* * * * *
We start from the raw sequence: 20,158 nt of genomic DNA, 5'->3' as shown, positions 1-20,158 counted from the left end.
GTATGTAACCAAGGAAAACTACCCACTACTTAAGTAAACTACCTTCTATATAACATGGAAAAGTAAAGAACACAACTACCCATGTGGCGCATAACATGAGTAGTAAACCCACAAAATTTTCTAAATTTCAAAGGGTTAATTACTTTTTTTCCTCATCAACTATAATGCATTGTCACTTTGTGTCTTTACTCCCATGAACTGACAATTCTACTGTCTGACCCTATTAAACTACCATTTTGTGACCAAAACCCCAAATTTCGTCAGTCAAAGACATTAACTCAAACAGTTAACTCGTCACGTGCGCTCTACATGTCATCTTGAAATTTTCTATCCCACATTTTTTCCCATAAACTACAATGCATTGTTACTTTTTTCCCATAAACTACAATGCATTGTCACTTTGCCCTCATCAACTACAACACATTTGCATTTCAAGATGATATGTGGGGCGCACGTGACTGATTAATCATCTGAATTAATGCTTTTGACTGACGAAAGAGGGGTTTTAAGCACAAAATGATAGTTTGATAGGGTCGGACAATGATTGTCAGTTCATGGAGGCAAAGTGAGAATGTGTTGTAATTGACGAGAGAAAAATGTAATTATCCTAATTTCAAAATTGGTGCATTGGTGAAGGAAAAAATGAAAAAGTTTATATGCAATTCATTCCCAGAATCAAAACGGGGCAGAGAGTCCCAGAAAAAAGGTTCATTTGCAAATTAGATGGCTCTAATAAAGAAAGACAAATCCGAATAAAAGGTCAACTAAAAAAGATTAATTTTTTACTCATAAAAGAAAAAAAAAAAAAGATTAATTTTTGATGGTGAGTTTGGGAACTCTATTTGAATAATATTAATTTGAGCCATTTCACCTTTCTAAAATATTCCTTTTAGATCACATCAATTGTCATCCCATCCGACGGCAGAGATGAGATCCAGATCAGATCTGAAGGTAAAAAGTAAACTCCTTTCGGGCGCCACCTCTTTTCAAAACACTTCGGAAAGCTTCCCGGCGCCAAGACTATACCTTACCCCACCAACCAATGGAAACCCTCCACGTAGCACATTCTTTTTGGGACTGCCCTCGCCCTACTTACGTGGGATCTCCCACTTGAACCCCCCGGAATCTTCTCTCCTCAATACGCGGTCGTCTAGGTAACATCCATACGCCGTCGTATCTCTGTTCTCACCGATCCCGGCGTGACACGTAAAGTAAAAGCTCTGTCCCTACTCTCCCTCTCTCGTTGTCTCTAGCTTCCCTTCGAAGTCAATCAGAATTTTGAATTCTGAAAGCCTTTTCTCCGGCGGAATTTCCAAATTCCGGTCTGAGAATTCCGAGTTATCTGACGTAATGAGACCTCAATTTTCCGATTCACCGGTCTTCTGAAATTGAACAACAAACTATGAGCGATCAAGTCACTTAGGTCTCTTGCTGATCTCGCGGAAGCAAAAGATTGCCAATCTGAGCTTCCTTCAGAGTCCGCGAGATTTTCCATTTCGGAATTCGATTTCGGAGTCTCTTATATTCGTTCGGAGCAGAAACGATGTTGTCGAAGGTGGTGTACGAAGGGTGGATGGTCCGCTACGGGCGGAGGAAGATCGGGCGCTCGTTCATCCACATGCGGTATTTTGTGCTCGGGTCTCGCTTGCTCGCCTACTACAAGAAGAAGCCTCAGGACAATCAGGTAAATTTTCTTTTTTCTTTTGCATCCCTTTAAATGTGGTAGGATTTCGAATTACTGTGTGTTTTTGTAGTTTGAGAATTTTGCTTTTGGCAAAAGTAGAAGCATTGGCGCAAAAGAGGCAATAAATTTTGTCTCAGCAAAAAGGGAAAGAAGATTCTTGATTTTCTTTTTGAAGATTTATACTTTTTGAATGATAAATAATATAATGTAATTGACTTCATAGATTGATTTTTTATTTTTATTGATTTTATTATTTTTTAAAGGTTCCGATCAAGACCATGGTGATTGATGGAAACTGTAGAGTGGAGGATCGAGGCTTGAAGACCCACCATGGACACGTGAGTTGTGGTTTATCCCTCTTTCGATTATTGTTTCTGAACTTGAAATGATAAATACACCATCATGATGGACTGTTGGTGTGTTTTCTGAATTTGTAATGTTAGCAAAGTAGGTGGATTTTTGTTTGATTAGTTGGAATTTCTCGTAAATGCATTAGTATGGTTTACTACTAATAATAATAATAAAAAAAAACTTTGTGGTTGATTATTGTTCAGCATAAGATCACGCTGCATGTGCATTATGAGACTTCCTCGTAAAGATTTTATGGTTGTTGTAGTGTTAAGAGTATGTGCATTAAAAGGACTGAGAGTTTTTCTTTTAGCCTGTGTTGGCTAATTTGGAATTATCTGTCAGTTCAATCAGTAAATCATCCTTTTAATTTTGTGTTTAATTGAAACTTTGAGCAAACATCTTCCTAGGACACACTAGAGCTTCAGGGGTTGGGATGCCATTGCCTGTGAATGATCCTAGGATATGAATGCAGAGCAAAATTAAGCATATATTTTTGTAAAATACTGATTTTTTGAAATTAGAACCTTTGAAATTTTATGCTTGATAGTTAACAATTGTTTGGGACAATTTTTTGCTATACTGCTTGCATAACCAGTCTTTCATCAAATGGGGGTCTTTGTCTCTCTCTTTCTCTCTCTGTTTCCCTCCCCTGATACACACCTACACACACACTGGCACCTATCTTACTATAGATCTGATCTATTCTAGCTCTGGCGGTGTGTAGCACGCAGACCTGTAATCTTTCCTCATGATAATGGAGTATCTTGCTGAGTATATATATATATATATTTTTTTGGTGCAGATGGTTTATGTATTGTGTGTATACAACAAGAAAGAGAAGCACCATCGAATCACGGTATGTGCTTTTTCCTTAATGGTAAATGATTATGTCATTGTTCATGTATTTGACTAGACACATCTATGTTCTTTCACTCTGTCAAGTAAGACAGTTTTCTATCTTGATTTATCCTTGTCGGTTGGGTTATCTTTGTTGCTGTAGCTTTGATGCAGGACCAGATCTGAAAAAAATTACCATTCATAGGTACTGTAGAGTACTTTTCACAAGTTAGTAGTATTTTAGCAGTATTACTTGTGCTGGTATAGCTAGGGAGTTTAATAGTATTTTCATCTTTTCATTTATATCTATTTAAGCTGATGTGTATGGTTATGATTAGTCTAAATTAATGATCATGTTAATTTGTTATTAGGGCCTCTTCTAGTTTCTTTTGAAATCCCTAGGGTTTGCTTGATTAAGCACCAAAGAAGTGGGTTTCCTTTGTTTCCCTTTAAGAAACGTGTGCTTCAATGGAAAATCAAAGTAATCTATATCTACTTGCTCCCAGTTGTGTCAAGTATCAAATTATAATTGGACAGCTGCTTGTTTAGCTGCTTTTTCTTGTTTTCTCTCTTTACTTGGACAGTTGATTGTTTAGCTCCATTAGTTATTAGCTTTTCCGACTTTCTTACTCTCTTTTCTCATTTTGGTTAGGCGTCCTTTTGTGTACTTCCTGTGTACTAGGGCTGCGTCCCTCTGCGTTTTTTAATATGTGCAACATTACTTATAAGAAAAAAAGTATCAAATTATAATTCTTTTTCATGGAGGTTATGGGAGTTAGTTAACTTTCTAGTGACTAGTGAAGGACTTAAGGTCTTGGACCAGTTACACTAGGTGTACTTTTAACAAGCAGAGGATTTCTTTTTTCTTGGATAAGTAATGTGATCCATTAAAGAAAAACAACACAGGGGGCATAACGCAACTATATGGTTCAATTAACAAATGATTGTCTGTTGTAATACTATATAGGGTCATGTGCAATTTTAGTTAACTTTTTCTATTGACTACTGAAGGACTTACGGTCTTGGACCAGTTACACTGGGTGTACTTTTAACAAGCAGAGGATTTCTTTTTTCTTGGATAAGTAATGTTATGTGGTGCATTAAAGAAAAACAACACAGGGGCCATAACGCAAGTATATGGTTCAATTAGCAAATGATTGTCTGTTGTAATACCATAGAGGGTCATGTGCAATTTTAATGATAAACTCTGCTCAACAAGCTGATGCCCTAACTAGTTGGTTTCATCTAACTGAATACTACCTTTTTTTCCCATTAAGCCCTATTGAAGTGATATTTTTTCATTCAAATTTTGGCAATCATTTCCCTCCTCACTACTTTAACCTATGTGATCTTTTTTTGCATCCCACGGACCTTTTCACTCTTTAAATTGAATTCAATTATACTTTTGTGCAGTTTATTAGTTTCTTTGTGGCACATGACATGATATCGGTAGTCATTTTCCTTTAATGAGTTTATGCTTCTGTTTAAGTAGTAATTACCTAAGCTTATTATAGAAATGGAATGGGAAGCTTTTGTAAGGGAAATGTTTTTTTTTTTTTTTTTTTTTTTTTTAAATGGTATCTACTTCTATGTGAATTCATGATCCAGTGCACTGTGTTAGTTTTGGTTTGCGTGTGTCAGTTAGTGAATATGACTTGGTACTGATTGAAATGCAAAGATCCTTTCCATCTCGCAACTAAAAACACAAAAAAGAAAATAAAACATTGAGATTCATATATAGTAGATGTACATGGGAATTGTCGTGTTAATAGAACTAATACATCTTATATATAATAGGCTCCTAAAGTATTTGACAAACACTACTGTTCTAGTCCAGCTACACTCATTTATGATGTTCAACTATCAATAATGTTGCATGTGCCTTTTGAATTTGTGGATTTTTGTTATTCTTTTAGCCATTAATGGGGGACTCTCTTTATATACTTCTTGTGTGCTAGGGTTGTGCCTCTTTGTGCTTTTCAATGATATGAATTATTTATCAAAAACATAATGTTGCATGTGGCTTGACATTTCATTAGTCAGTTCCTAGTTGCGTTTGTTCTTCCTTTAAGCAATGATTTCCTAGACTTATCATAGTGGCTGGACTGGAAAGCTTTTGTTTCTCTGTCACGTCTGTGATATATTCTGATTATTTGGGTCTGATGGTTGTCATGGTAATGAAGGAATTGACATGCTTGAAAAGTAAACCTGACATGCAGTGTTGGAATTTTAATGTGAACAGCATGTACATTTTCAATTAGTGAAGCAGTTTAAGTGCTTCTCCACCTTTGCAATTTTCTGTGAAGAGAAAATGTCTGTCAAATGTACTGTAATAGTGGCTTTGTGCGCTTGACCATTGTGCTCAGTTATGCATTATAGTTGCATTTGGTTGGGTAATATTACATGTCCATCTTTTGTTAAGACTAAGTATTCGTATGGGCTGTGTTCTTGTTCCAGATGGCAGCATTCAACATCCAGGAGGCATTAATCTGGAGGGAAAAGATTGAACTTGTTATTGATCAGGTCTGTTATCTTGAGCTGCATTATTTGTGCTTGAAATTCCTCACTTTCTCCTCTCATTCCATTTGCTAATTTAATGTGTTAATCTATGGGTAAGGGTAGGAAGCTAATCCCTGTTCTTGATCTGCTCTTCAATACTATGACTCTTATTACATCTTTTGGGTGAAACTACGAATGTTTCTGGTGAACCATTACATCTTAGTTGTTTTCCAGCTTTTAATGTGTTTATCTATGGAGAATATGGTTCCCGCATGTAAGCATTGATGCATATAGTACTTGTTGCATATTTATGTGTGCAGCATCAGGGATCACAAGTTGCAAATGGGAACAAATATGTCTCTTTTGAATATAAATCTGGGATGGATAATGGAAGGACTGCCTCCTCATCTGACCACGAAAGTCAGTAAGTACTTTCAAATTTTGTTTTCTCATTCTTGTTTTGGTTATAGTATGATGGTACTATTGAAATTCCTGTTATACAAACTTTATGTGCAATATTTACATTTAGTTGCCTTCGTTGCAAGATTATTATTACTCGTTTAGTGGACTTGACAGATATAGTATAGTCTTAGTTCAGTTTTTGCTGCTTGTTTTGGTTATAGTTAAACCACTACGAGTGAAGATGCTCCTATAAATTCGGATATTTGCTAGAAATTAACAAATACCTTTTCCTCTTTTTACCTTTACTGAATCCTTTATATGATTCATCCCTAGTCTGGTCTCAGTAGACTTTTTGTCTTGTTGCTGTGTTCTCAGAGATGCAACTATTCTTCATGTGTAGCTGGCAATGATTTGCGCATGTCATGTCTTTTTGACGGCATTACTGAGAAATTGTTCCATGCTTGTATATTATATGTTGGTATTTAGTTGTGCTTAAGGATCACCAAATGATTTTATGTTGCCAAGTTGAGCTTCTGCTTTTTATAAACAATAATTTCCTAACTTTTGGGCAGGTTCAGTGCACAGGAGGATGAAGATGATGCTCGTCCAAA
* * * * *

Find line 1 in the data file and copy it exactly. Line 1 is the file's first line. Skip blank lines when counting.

We start from the raw sequence: 20,158 nt of genomic DNA, 5'->3' as shown, positions 1-20,158 counted from the left end.